“We come back usually the day after but in this case several days later because it snowed for a few more days,” explained Spagnoletti. “We loaded up the snow into the trucks with a loader or snowblower wherever we need to and move it to strategically placed piles around town to cut down the haul times.”

Downtown, the snow gets moved to the back lot of Lake Rebecca and it is at least a half of a day process. Part of the process of clearing snow from downtown is plow crews hitting the area before shops open and people start parking on the street. Business owners shovel the sidewalks into the parking spaces and the city clears it from there. They also remove snow from neighborhoods and cul-de-sacs as needed.

Throw in the weirdness of the wet and heavy snow we have received and the rain and warm temperatures of just this week, and keeping road clear gets tricky. The wet and heavy stuff simply packed down, and even the large grader could not break it up to the asphalt. With the above freezing temperatures and the rain the last few days, Spagnoletti hoped his crews could clean up some of the off-road course like side streets.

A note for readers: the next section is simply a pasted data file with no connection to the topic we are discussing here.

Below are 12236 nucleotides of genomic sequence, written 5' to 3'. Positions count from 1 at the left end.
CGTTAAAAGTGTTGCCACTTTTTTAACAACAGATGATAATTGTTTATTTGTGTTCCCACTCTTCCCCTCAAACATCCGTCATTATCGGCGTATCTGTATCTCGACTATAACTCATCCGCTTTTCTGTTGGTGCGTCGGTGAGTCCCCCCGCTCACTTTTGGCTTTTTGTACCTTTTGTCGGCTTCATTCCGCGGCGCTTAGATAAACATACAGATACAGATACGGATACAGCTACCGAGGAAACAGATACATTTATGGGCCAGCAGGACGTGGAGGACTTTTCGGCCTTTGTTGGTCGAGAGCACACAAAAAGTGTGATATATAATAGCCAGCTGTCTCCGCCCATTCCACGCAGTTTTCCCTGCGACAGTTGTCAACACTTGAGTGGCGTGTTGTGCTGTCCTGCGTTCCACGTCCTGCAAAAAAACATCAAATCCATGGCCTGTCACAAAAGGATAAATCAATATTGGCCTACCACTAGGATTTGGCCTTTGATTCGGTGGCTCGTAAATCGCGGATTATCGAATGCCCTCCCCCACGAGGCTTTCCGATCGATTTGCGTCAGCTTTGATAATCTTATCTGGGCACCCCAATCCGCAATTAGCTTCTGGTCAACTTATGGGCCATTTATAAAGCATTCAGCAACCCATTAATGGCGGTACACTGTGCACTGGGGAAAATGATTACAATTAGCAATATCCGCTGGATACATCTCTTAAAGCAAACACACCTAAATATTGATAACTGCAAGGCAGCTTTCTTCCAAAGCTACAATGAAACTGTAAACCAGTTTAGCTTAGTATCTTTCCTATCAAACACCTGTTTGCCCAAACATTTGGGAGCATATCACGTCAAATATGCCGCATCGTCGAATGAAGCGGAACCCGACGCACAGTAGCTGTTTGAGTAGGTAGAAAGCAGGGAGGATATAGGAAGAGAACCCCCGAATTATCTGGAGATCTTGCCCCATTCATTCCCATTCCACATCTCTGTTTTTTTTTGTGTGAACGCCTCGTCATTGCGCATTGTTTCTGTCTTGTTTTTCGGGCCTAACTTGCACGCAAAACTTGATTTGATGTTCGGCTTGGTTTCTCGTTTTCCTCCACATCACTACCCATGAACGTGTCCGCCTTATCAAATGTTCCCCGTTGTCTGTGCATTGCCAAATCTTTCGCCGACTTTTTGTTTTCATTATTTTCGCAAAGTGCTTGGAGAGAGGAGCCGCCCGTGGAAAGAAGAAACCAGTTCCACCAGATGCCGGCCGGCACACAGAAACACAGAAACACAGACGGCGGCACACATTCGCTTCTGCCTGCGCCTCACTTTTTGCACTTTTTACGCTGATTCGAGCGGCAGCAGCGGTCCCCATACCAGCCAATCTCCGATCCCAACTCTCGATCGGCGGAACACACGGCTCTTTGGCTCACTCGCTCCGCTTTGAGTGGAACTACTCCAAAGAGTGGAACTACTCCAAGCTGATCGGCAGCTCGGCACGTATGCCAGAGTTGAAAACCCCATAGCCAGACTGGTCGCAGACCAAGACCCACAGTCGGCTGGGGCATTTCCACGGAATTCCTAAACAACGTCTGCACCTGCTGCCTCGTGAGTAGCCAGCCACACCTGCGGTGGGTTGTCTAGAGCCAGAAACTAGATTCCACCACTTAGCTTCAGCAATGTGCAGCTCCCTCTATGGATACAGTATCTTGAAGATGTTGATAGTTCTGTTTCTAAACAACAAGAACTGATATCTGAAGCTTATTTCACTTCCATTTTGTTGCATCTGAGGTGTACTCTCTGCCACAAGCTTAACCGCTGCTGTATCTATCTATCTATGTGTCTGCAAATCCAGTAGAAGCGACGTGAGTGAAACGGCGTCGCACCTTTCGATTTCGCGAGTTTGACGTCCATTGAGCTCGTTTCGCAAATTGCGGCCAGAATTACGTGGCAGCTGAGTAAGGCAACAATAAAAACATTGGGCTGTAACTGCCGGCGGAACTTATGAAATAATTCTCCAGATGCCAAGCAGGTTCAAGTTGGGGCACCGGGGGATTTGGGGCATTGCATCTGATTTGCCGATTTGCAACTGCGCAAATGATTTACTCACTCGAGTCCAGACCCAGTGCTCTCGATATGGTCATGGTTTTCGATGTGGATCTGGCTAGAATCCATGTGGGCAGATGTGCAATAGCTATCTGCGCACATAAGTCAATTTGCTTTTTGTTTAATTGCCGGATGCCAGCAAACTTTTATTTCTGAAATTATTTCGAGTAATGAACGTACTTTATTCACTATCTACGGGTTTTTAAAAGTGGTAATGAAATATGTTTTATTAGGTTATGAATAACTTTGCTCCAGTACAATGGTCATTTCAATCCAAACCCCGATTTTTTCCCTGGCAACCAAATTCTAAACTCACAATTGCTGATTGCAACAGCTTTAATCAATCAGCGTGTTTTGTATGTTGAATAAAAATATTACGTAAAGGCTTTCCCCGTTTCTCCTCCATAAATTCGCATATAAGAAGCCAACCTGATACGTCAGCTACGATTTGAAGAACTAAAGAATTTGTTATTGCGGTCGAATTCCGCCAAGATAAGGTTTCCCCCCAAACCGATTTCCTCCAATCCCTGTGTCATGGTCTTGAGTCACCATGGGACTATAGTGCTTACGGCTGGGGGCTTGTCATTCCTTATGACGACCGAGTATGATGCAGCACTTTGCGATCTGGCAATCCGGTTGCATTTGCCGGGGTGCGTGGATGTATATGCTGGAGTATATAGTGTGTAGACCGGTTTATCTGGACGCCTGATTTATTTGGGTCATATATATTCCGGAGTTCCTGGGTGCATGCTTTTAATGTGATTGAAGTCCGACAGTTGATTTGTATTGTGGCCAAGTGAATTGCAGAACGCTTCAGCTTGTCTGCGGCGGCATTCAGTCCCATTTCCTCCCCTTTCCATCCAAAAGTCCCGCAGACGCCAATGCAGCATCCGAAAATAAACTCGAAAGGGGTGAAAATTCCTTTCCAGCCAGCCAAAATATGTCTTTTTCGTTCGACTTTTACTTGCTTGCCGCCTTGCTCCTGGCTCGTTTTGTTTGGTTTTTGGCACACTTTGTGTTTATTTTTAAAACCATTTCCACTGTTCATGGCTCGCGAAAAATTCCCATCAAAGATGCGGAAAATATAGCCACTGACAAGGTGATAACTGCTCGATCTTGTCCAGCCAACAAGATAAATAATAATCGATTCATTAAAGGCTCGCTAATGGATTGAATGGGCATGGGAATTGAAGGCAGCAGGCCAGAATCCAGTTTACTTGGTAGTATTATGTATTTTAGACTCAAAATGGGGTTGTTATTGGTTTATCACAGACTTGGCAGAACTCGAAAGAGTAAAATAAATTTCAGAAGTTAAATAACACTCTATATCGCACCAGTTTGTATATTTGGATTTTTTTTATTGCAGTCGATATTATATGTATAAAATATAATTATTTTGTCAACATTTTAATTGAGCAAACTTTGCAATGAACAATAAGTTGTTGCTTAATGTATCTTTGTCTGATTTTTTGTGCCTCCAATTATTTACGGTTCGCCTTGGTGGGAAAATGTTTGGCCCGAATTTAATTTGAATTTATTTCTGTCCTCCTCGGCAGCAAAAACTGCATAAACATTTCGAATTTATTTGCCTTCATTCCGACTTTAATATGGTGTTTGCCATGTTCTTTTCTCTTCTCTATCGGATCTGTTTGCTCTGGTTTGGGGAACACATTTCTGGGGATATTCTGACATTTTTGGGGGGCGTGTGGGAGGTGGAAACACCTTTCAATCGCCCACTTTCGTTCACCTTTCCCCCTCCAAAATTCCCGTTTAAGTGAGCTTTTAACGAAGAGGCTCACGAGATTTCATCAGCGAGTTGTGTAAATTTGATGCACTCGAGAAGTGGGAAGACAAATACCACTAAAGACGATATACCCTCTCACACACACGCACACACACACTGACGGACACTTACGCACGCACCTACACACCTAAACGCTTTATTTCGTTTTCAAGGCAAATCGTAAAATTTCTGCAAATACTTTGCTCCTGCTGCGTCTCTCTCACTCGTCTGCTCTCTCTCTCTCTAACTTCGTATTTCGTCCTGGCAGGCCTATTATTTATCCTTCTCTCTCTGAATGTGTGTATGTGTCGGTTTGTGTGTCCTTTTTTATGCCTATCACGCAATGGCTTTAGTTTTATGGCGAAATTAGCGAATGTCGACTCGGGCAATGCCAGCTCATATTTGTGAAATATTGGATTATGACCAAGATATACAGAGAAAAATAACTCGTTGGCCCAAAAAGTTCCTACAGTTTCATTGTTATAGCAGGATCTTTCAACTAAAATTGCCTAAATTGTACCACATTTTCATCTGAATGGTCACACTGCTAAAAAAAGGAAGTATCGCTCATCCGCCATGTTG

Sometimes, the crews don’t need to plow, but they have to apply treatments to the roadways. That is what the focus was a week ago during the Wednesday ice storm that hit.

From a budgetary standpoint, how much money does the city spend on clearing snow?

“It’s hard to quantify service. We already own and use the dump trucks year-round regardless. We have the guys year-round. The overtime hours budgeted are done so for the year, not the job. So, to say snow is specifically just this, it would be really hard to get a number that I’d feel comfortable standing behind,” explained Spagnoletti.

It makes some sense when you look at it. The trucks are used year-round, the crews work year-round doing other things. The interesting piece is the replacement of the trucks. Hastings uses the same rating system the county uses that scores the truck on a variety of things. Once the score falls below a certain threshold, they start looking to replace it. Hastings ordered a replacement truck in the fall of 2021, and they still have yet to see even the basic chassis of the vehicle. Once they receive the new truck, the old one will be traded in.